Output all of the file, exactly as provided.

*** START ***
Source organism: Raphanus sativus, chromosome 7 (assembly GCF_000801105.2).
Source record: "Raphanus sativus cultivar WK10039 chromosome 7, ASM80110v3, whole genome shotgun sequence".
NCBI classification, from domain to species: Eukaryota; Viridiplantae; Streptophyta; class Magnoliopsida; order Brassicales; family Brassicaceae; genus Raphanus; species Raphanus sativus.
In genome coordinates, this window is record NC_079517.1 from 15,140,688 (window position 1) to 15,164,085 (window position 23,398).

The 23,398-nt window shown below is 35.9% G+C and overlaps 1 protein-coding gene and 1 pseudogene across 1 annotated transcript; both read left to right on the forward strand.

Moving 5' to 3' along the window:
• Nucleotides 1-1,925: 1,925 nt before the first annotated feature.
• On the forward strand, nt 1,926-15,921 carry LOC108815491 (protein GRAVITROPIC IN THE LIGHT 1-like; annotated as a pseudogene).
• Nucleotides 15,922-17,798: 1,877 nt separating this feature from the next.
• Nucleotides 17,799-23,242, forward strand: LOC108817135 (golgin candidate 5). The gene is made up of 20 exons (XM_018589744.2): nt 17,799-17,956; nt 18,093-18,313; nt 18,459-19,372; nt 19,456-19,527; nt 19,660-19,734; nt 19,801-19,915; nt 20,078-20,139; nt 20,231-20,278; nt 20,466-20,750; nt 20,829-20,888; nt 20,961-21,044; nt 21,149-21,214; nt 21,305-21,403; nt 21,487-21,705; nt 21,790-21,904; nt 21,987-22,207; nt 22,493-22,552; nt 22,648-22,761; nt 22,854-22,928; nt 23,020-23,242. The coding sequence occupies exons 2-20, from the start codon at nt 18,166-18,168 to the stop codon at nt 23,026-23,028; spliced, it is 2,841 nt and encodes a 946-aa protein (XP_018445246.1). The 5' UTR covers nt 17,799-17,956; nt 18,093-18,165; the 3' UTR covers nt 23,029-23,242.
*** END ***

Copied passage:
Source organism: Raphanus sativus, chromosome 7 (assembly GCF_000801105.2).
Source record: "Raphanus sativus cultivar WK10039 chromosome 7, ASM80110v3, whole genome shotgun sequence".
NCBI classification, from domain to species: Eukaryota; Viridiplantae; Streptophyta; class Magnoliopsida; order Brassicales; family Brassicaceae; genus Raphanus; species Raphanus sativus.
In genome coordinates, this window is record NC_079517.1 from 15,140,688 (window position 1) to 15,164,085 (window position 23,398).

The 23,398-nt window shown below is 35.9% G+C and overlaps 1 protein-coding gene and 1 pseudogene across 1 annotated transcript; both read left to right on the forward strand.

Moving 5' to 3' along the window:
• Nucleotides 1-1,925: 1,925 nt before the first annotated feature.
• On the forward strand, nt 1,926-15,921 carry LOC108815491 (protein GRAVITROPIC IN THE LIGHT 1-like; annotated as a pseudogene).
• Nucleotides 15,922-17,798: 1,877 nt separating this feature from the next.
• Nucleotides 17,799-23,242, forward strand: LOC108817135 (golgin candidate 5). The gene is made up of 20 exons (XM_018589744.2): nt 17,799-17,956; nt 18,093-18,313; nt 18,459-19,372; nt 19,456-19,527; nt 19,660-19,734; nt 19,801-19,915; nt 20,078-20,139; nt 20,231-20,278; nt 20,466-20,750; nt 20,829-20,888; nt 20,961-21,044; nt 21,149-21,214; nt 21,305-21,403; nt 21,487-21,705; nt 21,790-21,904; nt 21,987-22,207; nt 22,493-22,552; nt 22,648-22,761; nt 22,854-22,928; nt 23,020-23,242. The coding sequence occupies exons 2-20, from the start codon at nt 18,166-18,168 to the stop codon at nt 23,026-23,028; spliced, it is 2,841 nt and encodes a 946-aa protein (XP_018445246.1). The 5' UTR covers nt 17,799-17,956; nt 18,093-18,165; the 3' UTR covers nt 23,029-23,242.